Sanibel Island

By David Gjestson

The Sanibel Causeway allows easy access to the island and is three miles long. Users pay a $6 toll to enter the island.

Many ARC members have been to Florida and Im sure several have also been to Sanibel Island off the coast of Fort Myers. For those that have missed this little gem, this Trip Tip narrative could entice you to add it to your bucket list.

Laura and I chose a Sanibel Island visit to celebrate our 53rd wedding anniversary because we both enjoy beach walking and the island has the reputation of providing world class seashell collection opportunities. Traveling from Madison to Fort Myers is cheap by air ($200) but double that for us from Tucson, and we had to change planes in the terribly crowded Atlanta, Georgia hub!

Arrival on the island has you quickly merging onto Periwinkle Drive the winds through the central tourista area containing various merchants and restaurants. Bike rentals are very popular here and a paved bike trail parallels the highway and extends the service all over the island.
Zoning rules prohibit buildings more than two stories high if built after 1974 and no fast food or chain restaurants are allowed except for Dairy Queen and Subway. Hotels are abundant but tend to be pricey in the $200-300 per night range with most located on top of the white sand beaches that run the entire length of this boomerang shaped island that starts east to west for half its length before bending to the northwest culminating in Captiva Island.
Our room at the Island Inn Hotel was just a few steps from the beach.

Laura was on the beach within minutes of our checking into the hotel. Afternoon beach use was almost non-existent!

Cats paw seashells were abundant but finding other keepers were hard to find unless you were out at sunrise (or before)!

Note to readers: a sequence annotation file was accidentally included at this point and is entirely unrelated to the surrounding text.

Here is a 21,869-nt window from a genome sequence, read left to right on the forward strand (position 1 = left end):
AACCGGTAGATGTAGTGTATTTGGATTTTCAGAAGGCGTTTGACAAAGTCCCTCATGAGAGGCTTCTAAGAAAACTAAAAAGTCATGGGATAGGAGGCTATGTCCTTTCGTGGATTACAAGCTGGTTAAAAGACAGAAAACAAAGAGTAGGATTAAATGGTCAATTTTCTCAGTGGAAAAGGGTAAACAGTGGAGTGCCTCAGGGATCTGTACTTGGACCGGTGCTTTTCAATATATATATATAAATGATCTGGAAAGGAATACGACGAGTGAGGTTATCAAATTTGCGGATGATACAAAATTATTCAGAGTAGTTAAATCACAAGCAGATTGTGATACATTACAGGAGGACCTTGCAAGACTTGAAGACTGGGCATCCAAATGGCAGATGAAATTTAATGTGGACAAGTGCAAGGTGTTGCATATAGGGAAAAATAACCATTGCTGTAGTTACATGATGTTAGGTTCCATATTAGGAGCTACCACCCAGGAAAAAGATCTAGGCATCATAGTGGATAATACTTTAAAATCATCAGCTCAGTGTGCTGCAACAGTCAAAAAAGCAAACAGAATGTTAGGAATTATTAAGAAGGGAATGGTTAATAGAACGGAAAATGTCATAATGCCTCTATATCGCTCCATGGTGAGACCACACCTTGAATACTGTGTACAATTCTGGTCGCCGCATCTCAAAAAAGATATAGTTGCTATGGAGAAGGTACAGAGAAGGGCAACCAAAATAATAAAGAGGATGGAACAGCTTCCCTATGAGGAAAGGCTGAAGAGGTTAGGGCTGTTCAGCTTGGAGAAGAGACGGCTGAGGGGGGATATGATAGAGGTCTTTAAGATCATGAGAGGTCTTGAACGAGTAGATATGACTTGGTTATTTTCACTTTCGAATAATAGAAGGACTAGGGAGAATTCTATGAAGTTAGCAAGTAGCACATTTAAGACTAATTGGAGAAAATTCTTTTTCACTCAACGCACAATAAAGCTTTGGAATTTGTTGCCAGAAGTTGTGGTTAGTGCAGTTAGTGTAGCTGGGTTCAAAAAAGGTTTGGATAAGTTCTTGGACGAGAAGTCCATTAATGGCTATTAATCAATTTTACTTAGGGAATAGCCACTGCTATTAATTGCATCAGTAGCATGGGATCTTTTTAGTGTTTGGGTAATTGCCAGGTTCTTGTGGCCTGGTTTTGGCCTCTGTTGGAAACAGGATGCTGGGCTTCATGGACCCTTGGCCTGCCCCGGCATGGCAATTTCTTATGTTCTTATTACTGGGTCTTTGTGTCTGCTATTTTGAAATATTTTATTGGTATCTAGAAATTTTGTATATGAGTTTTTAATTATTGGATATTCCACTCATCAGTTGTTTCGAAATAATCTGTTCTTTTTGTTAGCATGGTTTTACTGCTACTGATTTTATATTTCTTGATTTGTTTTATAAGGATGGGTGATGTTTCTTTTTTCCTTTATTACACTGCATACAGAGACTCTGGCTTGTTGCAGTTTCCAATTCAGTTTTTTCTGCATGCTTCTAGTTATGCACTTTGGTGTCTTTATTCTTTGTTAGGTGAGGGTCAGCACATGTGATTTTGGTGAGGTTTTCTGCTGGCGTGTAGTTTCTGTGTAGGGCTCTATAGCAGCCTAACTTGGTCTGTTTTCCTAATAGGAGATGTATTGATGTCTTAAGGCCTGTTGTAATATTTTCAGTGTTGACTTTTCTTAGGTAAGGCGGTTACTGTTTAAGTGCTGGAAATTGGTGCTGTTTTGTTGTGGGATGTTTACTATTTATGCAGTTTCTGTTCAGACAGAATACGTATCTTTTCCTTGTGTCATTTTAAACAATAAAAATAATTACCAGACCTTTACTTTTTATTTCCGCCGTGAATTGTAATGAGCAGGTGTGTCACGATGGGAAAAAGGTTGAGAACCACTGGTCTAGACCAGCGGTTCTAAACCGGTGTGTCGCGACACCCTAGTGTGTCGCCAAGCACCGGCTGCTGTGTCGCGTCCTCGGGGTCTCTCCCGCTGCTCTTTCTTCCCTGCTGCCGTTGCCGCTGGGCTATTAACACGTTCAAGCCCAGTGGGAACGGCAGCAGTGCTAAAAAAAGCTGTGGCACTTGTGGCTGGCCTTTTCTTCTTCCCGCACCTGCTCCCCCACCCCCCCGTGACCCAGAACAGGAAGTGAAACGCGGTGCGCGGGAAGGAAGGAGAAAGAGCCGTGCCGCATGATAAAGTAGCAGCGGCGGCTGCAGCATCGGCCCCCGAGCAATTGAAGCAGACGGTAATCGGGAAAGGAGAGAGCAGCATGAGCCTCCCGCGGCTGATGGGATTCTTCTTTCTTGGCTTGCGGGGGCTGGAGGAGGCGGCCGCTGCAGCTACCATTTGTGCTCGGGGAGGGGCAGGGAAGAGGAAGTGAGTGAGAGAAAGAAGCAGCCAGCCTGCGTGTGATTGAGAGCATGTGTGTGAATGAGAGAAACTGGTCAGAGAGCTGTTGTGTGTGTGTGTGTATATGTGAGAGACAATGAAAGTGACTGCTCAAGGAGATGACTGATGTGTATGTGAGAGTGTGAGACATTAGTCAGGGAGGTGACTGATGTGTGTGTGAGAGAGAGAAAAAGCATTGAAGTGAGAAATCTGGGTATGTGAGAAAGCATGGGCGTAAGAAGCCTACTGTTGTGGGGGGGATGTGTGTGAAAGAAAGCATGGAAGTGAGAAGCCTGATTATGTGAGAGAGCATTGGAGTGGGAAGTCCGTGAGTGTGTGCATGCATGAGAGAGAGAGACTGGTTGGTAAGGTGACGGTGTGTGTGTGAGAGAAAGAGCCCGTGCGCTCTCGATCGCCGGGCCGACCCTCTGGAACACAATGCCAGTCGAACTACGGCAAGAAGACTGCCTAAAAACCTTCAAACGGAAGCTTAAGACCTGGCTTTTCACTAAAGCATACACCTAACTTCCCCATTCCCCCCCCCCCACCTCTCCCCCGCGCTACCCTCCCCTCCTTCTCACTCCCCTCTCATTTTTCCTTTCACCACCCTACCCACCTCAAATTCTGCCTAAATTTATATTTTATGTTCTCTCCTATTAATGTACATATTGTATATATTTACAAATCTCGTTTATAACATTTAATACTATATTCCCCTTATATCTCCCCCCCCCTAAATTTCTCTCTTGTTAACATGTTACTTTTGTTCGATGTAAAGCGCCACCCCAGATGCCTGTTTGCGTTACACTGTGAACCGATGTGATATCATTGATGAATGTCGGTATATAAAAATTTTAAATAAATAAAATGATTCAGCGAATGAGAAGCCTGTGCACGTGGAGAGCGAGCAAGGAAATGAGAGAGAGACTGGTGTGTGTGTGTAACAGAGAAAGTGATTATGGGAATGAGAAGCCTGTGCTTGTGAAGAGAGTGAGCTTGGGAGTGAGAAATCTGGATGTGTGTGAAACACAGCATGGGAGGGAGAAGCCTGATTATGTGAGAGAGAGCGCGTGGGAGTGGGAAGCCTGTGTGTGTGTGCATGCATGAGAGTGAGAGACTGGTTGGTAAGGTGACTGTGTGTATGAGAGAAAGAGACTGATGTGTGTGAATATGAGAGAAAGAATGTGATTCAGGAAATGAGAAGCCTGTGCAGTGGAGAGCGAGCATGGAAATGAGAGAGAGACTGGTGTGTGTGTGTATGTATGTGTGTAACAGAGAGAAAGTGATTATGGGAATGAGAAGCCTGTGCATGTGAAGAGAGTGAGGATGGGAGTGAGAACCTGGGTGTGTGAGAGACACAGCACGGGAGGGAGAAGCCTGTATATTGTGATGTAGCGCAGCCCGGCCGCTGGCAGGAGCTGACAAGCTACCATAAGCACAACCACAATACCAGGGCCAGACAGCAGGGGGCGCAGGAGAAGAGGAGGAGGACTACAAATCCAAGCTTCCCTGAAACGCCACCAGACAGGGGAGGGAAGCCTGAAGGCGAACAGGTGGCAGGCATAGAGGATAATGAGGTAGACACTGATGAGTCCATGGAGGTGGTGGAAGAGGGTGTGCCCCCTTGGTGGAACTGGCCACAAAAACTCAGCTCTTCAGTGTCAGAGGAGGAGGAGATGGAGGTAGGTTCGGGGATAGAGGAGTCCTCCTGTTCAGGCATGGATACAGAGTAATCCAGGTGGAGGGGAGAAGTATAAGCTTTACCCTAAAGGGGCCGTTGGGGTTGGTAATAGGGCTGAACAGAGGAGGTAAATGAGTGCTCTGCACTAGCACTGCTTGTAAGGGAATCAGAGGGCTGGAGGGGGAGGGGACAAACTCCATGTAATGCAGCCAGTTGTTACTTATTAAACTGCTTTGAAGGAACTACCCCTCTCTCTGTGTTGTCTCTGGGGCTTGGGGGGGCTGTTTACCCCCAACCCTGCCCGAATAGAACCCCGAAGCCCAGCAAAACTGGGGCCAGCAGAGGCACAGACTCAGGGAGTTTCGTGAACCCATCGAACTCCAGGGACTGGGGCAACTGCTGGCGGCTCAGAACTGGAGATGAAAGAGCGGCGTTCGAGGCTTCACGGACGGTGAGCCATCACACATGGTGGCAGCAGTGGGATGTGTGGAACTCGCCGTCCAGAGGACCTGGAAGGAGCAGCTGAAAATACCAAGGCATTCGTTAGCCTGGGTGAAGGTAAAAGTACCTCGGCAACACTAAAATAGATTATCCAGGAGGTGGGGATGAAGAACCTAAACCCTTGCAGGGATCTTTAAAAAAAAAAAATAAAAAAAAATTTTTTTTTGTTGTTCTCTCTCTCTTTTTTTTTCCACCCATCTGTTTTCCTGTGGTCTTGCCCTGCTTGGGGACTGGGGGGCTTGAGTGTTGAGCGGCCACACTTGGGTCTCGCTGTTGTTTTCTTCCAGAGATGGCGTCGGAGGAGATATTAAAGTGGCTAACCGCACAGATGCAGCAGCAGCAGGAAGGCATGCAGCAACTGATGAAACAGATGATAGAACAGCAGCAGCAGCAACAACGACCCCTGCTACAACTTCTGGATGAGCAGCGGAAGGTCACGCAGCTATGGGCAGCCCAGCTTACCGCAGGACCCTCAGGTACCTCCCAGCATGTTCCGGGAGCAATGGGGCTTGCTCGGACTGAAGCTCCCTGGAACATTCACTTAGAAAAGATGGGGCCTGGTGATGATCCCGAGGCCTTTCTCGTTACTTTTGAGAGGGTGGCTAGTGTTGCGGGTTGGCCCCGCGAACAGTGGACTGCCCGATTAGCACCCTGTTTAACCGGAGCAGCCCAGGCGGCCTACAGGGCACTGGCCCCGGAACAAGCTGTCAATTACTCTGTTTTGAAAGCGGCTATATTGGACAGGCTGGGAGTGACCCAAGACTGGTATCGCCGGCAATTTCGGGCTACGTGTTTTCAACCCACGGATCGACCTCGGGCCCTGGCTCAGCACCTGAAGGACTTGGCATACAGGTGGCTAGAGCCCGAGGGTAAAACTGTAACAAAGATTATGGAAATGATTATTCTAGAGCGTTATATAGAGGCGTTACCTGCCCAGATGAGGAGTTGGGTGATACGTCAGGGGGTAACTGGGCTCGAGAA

A 6:30 a.m. stroll was greeted by a beautiful sunrise as well as by
competing shell seekers!

We soon learned that experienced shellers were out well before sunrise with flashlights and clever pickup sticks with screened cup devices to pick up shells without back strain!

Our first days shell collection.

A ten minute drive got us to our trip highlight, a driving tour through a national wildlife refuge full of wildlife!

An osprey screamed a welcome from the edge of the parking lot!

The refuge visitor center served as its education center and was manned by
very helpful volunteers.

The drive through nature trail passed by several water impoundments
and was teaming with wildlife.

A group of white pelicans were loafing with a mixed group of shorebirds.

The pelicans enjoyed grooming in the sun.

A solitary white egret enjoys the day.

A short walk on a nature trail revealed a stark warning for us! The refuge contained a lone alligator for more than 30 years before he died. Another one was rescued elsewhere and released here to replace it.

We enjoyed four mornings of shell collecting and enjoyed sunny
days in the 70s each day.

Our collection grew substantially in four days, most of which we left for others to see. A few dandies were taken home!

Shopping on Periwinkle Drive revealed many interesting places to spend money.

Finding a good place to eat was easy and the sea food was superb wherever we went!

The shell museum was a must stop.

So, if beach walks, ocean waves crashing, wildlife watching, and good cuisine appeals to you, add Sanibel Island to your bucket list!